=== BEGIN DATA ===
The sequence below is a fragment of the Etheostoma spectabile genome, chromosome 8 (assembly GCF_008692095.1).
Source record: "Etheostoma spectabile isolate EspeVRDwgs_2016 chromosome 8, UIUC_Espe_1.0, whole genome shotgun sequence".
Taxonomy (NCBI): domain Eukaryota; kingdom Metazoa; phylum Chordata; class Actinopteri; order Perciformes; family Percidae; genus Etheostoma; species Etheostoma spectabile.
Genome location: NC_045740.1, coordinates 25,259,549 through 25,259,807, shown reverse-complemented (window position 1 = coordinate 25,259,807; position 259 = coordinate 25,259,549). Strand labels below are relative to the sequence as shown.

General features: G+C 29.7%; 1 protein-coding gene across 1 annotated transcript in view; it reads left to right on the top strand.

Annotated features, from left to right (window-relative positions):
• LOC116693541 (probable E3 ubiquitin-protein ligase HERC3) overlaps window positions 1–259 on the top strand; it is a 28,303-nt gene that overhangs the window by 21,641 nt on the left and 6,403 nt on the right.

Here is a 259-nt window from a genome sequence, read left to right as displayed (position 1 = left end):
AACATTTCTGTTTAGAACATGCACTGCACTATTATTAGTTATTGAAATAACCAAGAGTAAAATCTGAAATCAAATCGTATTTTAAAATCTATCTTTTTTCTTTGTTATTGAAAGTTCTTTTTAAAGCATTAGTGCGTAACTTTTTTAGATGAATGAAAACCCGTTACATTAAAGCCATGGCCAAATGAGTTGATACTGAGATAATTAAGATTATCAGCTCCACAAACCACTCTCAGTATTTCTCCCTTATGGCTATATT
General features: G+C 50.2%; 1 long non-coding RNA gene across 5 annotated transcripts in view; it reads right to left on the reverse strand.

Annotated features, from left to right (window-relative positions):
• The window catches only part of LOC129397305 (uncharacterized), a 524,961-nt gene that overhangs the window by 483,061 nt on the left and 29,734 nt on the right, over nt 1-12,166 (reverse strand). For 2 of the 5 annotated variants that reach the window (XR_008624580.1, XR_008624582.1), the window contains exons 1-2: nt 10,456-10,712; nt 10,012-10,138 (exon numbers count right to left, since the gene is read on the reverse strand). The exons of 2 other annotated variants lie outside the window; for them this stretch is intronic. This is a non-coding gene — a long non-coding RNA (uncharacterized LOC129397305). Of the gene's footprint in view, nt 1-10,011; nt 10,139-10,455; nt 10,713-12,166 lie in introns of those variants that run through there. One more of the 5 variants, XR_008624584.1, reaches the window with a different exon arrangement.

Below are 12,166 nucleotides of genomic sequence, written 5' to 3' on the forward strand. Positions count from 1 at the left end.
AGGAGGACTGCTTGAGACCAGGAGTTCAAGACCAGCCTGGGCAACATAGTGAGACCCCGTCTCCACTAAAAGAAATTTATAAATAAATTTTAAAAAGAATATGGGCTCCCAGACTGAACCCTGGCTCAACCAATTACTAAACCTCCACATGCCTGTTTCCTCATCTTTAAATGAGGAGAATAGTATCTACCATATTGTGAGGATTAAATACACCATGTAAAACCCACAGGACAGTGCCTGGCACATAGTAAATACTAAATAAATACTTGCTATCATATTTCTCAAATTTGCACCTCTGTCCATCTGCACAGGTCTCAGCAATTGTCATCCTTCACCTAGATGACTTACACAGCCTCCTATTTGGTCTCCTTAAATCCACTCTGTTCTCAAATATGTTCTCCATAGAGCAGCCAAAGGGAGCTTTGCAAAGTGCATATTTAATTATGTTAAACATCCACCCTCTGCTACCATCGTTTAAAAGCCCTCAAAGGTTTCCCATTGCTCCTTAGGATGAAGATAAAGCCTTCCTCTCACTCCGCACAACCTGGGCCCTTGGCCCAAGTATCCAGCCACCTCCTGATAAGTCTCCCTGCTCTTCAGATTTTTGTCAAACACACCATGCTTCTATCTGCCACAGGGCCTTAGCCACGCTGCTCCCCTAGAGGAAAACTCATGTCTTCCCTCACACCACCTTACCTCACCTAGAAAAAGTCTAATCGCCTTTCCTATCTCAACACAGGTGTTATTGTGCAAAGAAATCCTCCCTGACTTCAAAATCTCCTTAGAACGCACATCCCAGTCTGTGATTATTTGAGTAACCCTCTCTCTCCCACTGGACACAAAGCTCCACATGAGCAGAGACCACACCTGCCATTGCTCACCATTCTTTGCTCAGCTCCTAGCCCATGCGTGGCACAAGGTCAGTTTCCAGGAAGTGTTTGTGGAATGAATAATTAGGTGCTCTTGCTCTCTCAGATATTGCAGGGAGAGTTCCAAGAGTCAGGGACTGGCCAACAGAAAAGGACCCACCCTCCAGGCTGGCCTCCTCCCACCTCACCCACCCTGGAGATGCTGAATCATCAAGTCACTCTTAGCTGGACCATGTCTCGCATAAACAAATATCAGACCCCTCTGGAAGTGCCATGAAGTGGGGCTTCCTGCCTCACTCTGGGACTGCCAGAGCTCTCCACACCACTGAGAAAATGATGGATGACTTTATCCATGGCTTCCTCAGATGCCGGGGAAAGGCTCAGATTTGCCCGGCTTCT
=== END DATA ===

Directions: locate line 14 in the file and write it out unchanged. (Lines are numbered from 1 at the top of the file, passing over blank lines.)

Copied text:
AGGAGGACTGCTTGAGACCAGGAGTTCAAGACCAGCCTGGGCAACATAGTGAGACCCCGTCTCCACTAAAAGAAATTTATAAATAAATTTTAAAAAGAATATGGGCTCCCAGACTGAACCCTGGCTCAACCAATTACTAAACCTCCACATGCCTGTTTCCTCATCTTTAAATGAGGAGAATAGTATCTACCATATTGTGAGGATTAAATACACCATGTAAAACCCACAGGACAGTGCCTGGCACATAGTAAATACTAAATAAATACTTGCTATCATATTTCTCAAATTTGCACCTCTGTCCATCTGCACAGGTCTCAGCAATTGTCATCCTTCACCTAGATGACTTACACAGCCTCCTATTTGGTCTCCTTAAATCCACTCTGTTCTCAAATATGTTCTCCATAGAGCAGCCAAAGGGAGCTTTGCAAAGTGCATATTTAATTATGTTAAACATCCACCCTCTGCTACCATCGTTTAAAAGCCCTCAAAGGTTTCCCATTGCTCCTTAGGATGAAGATAAAGCCTTCCTCTCACTCCGCACAACCTGGGCCCTTGGCCCAAGTATCCAGCCACCTCCTGATAAGTCTCCCTGCTCTTCAGATTTTTGTCAAACACACCATGCTTCTATCTGCCACAGGGCCTTAGCCACGCTGCTCCCCTAGAGGAAAACTCATGTCTTCCCTCACACCACCTTACCTCACCTAGAAAAAGTCTAATCGCCTTTCCTATCTCAACACAGGTGTTATTGTGCAAAGAAATCCTCCCTGACTTCAAAATCTCCTTAGAACGCACATCCCAGTCTGTGATTATTTGAGTAACCCTCTCTCTCCCACTGGACACAAAGCTCCACATGAGCAGAGACCACACCTGCCATTGCTCACCATTCTTTGCTCAGCTCCTAGCCCATGCGTGGCACAAGGTCAGTTTCCAGGAAGTGTTTGTGGAATGAATAATTAGGTGCTCTTGCTCTCTCAGATATTGCAGGGAGAGTTCCAAGAGTCAGGGACTGGCCAACAGAAAAGGACCCACCCTCCAGGCTGGCCTCCTCCCACCTCACCCACCCTGGAGATGCTGAATCATCAAGTCACTCTTAGCTGGACCATGTCTCGCATAAACAAATATCAGACCCCTCTGGAAGTGCCATGAAGTGGGGCTTCCTGCCTCACTCTGGGACTGCCAGAGCTCTCCACACCACTGAGAAAATGATGGATGACTTTATCCATGGCTTCCTCAGATGCCGGGGAAAGGCTCAGATTTGCCCGGCTTCT